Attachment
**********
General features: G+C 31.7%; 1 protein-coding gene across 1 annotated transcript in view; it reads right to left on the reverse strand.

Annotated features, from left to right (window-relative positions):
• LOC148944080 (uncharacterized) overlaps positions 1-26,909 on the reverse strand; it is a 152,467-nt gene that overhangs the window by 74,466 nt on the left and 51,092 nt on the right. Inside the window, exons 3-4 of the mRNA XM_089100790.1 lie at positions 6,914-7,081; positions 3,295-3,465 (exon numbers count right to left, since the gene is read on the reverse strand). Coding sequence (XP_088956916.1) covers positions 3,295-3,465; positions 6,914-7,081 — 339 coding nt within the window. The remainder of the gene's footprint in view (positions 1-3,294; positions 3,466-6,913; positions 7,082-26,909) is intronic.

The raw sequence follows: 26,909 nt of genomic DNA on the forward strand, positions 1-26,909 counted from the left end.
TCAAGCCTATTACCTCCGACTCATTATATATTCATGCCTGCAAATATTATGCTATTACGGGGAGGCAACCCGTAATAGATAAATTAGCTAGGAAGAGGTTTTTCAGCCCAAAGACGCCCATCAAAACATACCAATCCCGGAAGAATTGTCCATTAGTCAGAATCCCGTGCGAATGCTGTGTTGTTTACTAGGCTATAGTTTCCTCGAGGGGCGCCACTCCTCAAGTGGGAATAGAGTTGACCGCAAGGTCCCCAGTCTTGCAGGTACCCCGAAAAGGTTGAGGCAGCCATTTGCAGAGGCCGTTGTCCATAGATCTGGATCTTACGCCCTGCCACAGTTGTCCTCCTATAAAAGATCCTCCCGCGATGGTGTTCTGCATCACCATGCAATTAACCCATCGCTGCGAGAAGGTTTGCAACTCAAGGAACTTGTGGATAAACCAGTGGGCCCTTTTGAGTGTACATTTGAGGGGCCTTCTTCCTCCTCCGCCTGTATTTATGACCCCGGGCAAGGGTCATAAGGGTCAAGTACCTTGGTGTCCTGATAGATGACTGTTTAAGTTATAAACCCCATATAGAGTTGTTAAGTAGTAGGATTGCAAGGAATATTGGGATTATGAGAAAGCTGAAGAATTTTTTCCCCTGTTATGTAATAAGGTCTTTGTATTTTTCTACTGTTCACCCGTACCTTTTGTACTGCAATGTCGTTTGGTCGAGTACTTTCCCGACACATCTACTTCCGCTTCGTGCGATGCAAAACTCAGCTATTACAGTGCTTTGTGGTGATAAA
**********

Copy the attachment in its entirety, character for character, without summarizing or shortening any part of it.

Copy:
General features: G+C 31.7%; 1 protein-coding gene across 1 annotated transcript in view; it reads right to left on the reverse strand.

Annotated features, from left to right (window-relative positions):
• LOC148944080 (uncharacterized) overlaps positions 1-26,909 on the reverse strand; it is a 152,467-nt gene that overhangs the window by 74,466 nt on the left and 51,092 nt on the right. Inside the window, exons 3-4 of the mRNA XM_089100790.1 lie at positions 6,914-7,081; positions 3,295-3,465 (exon numbers count right to left, since the gene is read on the reverse strand). Coding sequence (XP_088956916.1) covers positions 3,295-3,465; positions 6,914-7,081 — 339 coding nt within the window. The remainder of the gene's footprint in view (positions 1-3,294; positions 3,466-6,913; positions 7,082-26,909) is intronic.

The raw sequence follows: 26,909 nt of genomic DNA on the forward strand, positions 1-26,909 counted from the left end.
TCAAGCCTATTACCTCCGACTCATTATATATTCATGCCTGCAAATATTATGCTATTACGGGGAGGCAACCCGTAATAGATAAATTAGCTAGGAAGAGGTTTTTCAGCCCAAAGACGCCCATCAAAACATACCAATCCCGGAAGAATTGTCCATTAGTCAGAATCCCGTGCGAATGCTGTGTTGTTTACTAGGCTATAGTTTCCTCGAGGGGCGCCACTCCTCAAGTGGGAATAGAGTTGACCGCAAGGTCCCCAGTCTTGCAGGTACCCCGAAAAGGTTGAGGCAGCCATTTGCAGAGGCCGTTGTCCATAGATCTGGATCTTACGCCCTGCCACAGTTGTCCTCCTATAAAAGATCCTCCCGCGATGGTGTTCTGCATCACCATGCAATTAACCCATCGCTGCGAGAAGGTTTGCAACTCAAGGAACTTGTGGATAAACCAGTGGGCCCTTTTGAGTGTACATTTGAGGGGCCTTCTTCCTCCTCCGCCTGTATTTATGACCCCGGGCAAGGGTCATAAGGGTCAAGTACCTTGGTGTCCTGATAGATGACTGTTTAAGTTATAAACCCCATATAGAGTTGTTAAGTAGTAGGATTGCAAGGAATATTGGGATTATGAGAAAGCTGAAGAATTTTTTCCCCTGTTATGTAATAAGGTCTTTGTATTTTTCTACTGTTCACCCGTACCTTTTGTACTGCAATGTCGTTTGGTCGAGTACTTTCCCGACACATCTACTTCCGCTTCGTGCGATGCAAAACTCAGCTATTACAGTGCTTTGTGGTGATAAA